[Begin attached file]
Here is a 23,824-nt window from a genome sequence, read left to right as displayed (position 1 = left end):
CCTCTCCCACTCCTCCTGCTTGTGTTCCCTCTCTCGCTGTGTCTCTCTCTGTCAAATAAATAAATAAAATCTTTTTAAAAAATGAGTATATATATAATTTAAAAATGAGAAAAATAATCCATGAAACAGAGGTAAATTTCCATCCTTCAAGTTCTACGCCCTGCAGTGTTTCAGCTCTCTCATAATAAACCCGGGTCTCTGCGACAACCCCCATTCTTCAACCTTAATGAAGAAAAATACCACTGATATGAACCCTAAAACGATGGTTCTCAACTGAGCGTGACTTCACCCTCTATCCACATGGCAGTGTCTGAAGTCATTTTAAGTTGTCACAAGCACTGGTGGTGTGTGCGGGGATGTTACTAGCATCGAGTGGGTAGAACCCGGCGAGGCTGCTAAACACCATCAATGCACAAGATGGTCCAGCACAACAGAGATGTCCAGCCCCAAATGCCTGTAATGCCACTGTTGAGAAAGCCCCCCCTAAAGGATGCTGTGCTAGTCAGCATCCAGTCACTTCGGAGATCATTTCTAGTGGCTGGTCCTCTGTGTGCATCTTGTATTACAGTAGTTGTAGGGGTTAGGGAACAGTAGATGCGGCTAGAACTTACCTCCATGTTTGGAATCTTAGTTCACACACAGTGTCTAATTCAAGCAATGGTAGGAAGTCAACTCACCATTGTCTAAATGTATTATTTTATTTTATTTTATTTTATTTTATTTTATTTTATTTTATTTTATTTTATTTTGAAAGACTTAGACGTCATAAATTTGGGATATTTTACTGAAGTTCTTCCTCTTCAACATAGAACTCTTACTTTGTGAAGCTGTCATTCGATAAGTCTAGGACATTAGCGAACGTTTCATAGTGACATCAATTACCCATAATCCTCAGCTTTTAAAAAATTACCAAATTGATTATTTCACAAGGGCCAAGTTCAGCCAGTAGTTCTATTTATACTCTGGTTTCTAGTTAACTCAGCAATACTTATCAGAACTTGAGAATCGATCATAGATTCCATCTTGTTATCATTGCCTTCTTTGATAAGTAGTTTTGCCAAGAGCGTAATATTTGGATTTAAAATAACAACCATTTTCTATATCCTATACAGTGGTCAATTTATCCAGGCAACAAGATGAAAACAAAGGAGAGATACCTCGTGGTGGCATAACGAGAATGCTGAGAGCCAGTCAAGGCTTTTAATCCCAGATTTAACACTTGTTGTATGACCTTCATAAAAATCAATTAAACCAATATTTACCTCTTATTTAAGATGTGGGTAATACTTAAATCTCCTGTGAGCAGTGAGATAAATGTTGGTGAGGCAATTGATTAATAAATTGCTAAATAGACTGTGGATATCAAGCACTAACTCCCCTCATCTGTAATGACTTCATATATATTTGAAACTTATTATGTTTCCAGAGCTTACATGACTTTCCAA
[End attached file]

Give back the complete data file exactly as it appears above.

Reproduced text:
Here is a 23,824-nt window from a genome sequence, read left to right as displayed (position 1 = left end):
CCTCTCCCACTCCTCCTGCTTGTGTTCCCTCTCTCGCTGTGTCTCTCTCTGTCAAATAAATAAATAAAATCTTTTTAAAAAATGAGTATATATATAATTTAAAAATGAGAAAAATAATCCATGAAACAGAGGTAAATTTCCATCCTTCAAGTTCTACGCCCTGCAGTGTTTCAGCTCTCTCATAATAAACCCGGGTCTCTGCGACAACCCCCATTCTTCAACCTTAATGAAGAAAAATACCACTGATATGAACCCTAAAACGATGGTTCTCAACTGAGCGTGACTTCACCCTCTATCCACATGGCAGTGTCTGAAGTCATTTTAAGTTGTCACAAGCACTGGTGGTGTGTGCGGGGATGTTACTAGCATCGAGTGGGTAGAACCCGGCGAGGCTGCTAAACACCATCAATGCACAAGATGGTCCAGCACAACAGAGATGTCCAGCCCCAAATGCCTGTAATGCCACTGTTGAGAAAGCCCCCCCTAAAGGATGCTGTGCTAGTCAGCATCCAGTCACTTCGGAGATCATTTCTAGTGGCTGGTCCTCTGTGTGCATCTTGTATTACAGTAGTTGTAGGGGTTAGGGAACAGTAGATGCGGCTAGAACTTACCTCCATGTTTGGAATCTTAGTTCACACACAGTGTCTAATTCAAGCAATGGTAGGAAGTCAACTCACCATTGTCTAAATGTATTATTTTATTTTATTTTATTTTATTTTATTTTATTTTATTTTATTTTATTTTATTTTGAAAGACTTAGACGTCATAAATTTGGGATATTTTACTGAAGTTCTTCCTCTTCAACATAGAACTCTTACTTTGTGAAGCTGTCATTCGATAAGTCTAGGACATTAGCGAACGTTTCATAGTGACATCAATTACCCATAATCCTCAGCTTTTAAAAAATTACCAAATTGATTATTTCACAAGGGCCAAGTTCAGCCAGTAGTTCTATTTATACTCTGGTTTCTAGTTAACTCAGCAATACTTATCAGAACTTGAGAATCGATCATAGATTCCATCTTGTTATCATTGCCTTCTTTGATAAGTAGTTTTGCCAAGAGCGTAATATTTGGATTTAAAATAACAACCATTTTCTATATCCTATACAGTGGTCAATTTATCCAGGCAACAAGATGAAAACAAAGGAGAGATACCTCGTGGTGGCATAACGAGAATGCTGAGAGCCAGTCAAGGCTTTTAATCCCAGATTTAACACTTGTTGTATGACCTTCATAAAAATCAATTAAACCAATATTTACCTCTTATTTAAGATGTGGGTAATACTTAAATCTCCTGTGAGCAGTGAGATAAATGTTGGTGAGGCAATTGATTAATAAATTGCTAAATAGACTGTGGATATCAAGCACTAACTCCCCTCATCTGTAATGACTTCATATATATTTGAAACTTATTATGTTTCCAGAGCTTACATGACTTTCCAA